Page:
• Yeah, my husband’s going to be putting together a media PC now that we don’t have to save our pennies for moving anymore. Then it’s going to be a matter of cracking the discs to upload the movies and organizing them. It’s just as well, he needs projects πŸ™‚

        Also, I apparently have too much blood in my caffeine stream based on all the typos I made up there.

  5. Great idea! When I was away at college, I did this on a much smaller scale–taking just the discs in a little cd carrier (didn’t have a huge dvd collection at the time, but enough that this saved space). I wish I could convince my parents of the brilliance of this approach, though. They have a massive movie collection (a lot of VHS-es, as well, I might add, plus lots of things taped from TV c.1985-2005) that desperately needs to be scaled down.

    Additional question: anyone have a method for transforming those VHSes into a new format? (Aside from buying them all on DVD/digitally)

  6. A word of warning – I did this for all my music CDs and left in the boot of my car so I could easily update my 6-stacker CD changer … it made it very easy for the thieves that stole my car stereo to steal all my CDs too (including CDs of music my friends have made and the only recording I had of my choir and orchestra performing).

  7. At my job we have about 2000 CDs and DVDs that have to be found easily and quickly. Each one is assigned a number which is written on the disc and on the binder slot it goes in. All the CD titles and numbers are recorded in an Excel file that can be searched by CTRL + F. When a new disc comes in, it gets a new number, gets recorded, and goes in the back of a binder.

    It was a pain to set up initially, but it’s sooooo easy to find discs and put them away.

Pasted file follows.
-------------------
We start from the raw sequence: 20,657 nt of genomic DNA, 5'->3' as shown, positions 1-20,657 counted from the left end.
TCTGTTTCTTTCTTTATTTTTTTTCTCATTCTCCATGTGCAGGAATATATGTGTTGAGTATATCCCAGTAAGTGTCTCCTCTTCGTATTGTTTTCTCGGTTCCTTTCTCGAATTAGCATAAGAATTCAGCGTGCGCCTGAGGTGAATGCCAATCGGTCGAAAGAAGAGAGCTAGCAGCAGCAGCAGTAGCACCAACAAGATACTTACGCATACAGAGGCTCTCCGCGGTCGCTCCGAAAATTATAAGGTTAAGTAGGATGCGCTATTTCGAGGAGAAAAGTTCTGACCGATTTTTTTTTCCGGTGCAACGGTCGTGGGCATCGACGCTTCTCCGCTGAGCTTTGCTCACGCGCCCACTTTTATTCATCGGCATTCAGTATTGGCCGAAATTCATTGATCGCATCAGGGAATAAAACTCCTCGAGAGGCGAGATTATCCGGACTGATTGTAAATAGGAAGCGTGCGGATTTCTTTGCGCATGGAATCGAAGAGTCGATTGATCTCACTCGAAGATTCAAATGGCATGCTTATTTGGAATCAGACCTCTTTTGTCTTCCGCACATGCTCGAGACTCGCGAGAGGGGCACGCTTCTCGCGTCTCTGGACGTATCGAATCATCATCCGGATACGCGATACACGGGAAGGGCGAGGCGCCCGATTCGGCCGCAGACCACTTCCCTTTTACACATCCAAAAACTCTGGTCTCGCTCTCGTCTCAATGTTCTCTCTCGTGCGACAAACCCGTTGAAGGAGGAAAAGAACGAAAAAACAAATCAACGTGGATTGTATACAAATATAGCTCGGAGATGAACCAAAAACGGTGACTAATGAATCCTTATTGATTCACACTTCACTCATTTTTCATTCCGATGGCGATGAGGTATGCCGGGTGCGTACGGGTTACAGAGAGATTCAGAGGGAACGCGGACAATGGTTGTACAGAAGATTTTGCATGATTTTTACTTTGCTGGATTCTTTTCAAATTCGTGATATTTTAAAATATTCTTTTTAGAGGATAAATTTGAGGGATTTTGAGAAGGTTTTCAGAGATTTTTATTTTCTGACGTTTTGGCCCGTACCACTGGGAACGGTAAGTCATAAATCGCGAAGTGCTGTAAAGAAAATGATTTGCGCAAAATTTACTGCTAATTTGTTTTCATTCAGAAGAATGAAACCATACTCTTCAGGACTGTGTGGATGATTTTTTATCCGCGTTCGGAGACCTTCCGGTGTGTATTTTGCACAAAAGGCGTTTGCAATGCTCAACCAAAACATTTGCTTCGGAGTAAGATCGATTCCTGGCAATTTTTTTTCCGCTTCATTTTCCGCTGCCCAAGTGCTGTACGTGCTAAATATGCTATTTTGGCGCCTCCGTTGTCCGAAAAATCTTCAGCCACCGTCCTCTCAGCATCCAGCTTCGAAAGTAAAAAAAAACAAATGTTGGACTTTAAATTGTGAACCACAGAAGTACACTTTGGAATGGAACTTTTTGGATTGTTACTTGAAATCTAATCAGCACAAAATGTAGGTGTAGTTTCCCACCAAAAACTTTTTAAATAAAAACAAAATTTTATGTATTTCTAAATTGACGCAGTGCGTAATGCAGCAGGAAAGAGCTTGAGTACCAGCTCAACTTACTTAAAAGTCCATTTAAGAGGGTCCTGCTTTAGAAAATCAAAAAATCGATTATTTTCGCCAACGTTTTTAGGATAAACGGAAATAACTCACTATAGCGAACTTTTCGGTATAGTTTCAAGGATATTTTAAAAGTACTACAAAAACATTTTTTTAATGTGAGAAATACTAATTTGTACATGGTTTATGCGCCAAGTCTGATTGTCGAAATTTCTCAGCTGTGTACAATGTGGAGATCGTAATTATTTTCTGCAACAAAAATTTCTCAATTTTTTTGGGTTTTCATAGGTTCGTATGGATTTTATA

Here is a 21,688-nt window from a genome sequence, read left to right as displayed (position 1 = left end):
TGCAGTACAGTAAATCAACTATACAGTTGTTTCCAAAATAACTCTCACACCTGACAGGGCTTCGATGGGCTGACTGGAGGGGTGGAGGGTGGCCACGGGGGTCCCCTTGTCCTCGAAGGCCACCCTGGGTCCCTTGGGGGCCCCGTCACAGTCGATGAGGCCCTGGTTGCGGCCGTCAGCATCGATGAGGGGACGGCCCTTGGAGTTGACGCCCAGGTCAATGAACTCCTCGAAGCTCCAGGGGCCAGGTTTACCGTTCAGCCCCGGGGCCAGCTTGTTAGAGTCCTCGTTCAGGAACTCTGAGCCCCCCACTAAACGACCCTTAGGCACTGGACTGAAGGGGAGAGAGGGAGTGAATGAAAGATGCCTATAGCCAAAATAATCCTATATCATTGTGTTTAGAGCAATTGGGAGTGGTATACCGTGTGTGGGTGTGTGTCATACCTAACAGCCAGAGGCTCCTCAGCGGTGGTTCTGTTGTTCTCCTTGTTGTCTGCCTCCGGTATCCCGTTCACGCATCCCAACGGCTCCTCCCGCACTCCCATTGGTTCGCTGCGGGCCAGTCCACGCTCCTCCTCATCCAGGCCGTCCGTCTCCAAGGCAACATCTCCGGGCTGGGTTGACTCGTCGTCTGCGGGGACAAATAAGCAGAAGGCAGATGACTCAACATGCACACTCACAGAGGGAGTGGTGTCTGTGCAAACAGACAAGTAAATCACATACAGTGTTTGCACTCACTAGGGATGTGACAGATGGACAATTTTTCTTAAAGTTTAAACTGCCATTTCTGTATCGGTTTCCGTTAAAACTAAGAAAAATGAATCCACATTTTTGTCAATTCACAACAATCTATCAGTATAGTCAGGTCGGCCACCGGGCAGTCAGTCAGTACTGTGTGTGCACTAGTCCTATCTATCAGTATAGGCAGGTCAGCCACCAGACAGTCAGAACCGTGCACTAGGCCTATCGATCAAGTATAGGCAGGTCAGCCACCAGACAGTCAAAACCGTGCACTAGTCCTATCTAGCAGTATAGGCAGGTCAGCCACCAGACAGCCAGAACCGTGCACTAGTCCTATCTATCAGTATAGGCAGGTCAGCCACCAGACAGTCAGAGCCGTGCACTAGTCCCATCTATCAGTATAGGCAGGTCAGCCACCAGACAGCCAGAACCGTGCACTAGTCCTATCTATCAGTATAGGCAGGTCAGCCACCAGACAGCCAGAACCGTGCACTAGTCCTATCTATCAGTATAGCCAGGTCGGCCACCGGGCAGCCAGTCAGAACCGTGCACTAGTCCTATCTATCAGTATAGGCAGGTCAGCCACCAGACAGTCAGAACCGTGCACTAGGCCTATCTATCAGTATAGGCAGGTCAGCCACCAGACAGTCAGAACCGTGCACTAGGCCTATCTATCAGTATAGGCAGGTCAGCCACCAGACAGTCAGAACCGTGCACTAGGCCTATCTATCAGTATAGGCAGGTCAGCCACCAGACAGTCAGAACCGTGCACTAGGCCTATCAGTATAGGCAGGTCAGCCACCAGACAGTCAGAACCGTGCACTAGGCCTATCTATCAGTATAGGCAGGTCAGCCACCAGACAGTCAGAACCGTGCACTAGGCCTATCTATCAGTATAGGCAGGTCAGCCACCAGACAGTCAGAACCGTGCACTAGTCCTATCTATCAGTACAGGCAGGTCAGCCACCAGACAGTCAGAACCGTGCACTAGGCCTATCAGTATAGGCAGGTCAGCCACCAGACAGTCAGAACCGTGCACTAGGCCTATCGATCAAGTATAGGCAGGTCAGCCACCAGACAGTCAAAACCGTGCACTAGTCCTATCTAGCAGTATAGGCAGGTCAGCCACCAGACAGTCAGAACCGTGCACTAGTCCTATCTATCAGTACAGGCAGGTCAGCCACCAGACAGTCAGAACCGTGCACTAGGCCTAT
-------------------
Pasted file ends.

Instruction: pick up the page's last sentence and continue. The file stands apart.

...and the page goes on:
8. Hi, you mentioned you had a giant shelf from Ikea before moving to binders. Do you mind telling me the name of it? I’m having a DVD storage problem here too. My husband has five million DVDs (ok, we counted the other day while putting them in rubbermaids–520 FREAKING cases) and he’s not willing to put them into binders and ditch the jewel cases. Luckily we do have one long wall we could put a big shelf or armoire on, but everything I’ve found is like 2k. Noooooot going to happen.

  9. We decided to digitize our collection and put them on a Network Attached Storage (NAS), and we play them on a Western Digital Media Player from any computer or TV in our house. It was a lot of wiring and time ripping, but I love the result.

    Originally, we kept the discs on shelves, then we got a spinning thing of shelves and now we just keep the discs boxed up to save space in our little apartment while he finishes his PhD. We’ve considered getting rid of the cases altogether, but I have an unreasonable attachment to them…

    Anyway, hurrah for saving space!

  10. I haven’t yet tried this, but am going to do the free trial soon. If you are getting Netflix, Indie Flix might go hand in hand with it. Sounds like exactly what it is, indie films for a cheap subscription streaming online like Netflix.

  11. This is such a good idea! We got married a week ago and have been kinda in a delemma on how to make space for my comicbook boxes. My Hubby is a huge movie/tv/horror host collector, and his Jewel cases have been taking up valuable space. So it has started… we bought one case (208DVDs) today and have filled it! the Hubby thinks that we will only need 3 or 4 more… this is a bit bigger of a job then I thought.. but I know it will be well worth it! Thanks for the idea!

  12. I did this a few years ago and I will NEVER go back.

    Bonus: the cases are the heavy part about dvds; moving apartments was made slightly easier by not having a huge, heavy box labeled: DVDS

  13. I have my CDs in booklets, all alphabetized and everything, but in order to accommodate future purchases we skipped a page every 20 CDs. That way the most I have to move is 10 to make a hole, and that doesn’t take long at all.